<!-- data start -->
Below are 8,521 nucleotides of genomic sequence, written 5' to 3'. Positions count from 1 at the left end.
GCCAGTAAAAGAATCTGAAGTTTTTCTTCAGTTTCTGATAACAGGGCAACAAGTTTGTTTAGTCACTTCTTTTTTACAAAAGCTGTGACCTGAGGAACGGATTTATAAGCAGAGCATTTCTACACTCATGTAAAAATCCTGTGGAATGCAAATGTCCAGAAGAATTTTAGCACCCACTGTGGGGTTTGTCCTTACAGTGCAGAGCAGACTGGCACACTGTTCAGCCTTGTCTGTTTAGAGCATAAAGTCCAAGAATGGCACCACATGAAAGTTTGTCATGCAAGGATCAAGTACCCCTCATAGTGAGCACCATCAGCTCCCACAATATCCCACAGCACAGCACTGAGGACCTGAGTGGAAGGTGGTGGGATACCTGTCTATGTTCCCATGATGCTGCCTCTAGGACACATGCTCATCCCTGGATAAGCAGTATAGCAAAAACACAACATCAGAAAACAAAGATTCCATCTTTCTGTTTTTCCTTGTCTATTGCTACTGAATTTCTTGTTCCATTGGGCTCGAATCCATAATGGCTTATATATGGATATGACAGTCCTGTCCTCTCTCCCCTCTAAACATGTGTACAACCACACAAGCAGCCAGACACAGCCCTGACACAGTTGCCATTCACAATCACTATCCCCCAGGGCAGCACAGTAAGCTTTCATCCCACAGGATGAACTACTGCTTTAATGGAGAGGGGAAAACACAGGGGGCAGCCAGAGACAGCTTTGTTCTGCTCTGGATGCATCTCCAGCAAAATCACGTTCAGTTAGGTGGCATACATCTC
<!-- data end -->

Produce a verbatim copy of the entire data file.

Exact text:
Below are 8,521 nucleotides of genomic sequence, written 5' to 3'. Positions count from 1 at the left end.
GCCAGTAAAAGAATCTGAAGTTTTTCTTCAGTTTCTGATAACAGGGCAACAAGTTTGTTTAGTCACTTCTTTTTTACAAAAGCTGTGACCTGAGGAACGGATTTATAAGCAGAGCATTTCTACACTCATGTAAAAATCCTGTGGAATGCAAATGTCCAGAAGAATTTTAGCACCCACTGTGGGGTTTGTCCTTACAGTGCAGAGCAGACTGGCACACTGTTCAGCCTTGTCTGTTTAGAGCATAAAGTCCAAGAATGGCACCACATGAAAGTTTGTCATGCAAGGATCAAGTACCCCTCATAGTGAGCACCATCAGCTCCCACAATATCCCACAGCACAGCACTGAGGACCTGAGTGGAAGGTGGTGGGATACCTGTCTATGTTCCCATGATGCTGCCTCTAGGACACATGCTCATCCCTGGATAAGCAGTATAGCAAAAACACAACATCAGAAAACAAAGATTCCATCTTTCTGTTTTTCCTTGTCTATTGCTACTGAATTTCTTGTTCCATTGGGCTCGAATCCATAATGGCTTATATATGGATATGACAGTCCTGTCCTCTCTCCCCTCTAAACATGTGTACAACCACACAAGCAGCCAGACACAGCCCTGACACAGTTGCCATTCACAATCACTATCCCCCAGGGCAGCACAGTAAGCTTTCATCCCACAGGATGAACTACTGCTTTAATGGAGAGGGGAAAACACAGGGGGCAGCCAGAGACAGCTTTGTTCTGCTCTGGATGCATCTCCAGCAAAATCACGTTCAGTTAGGTGGCATACATCTC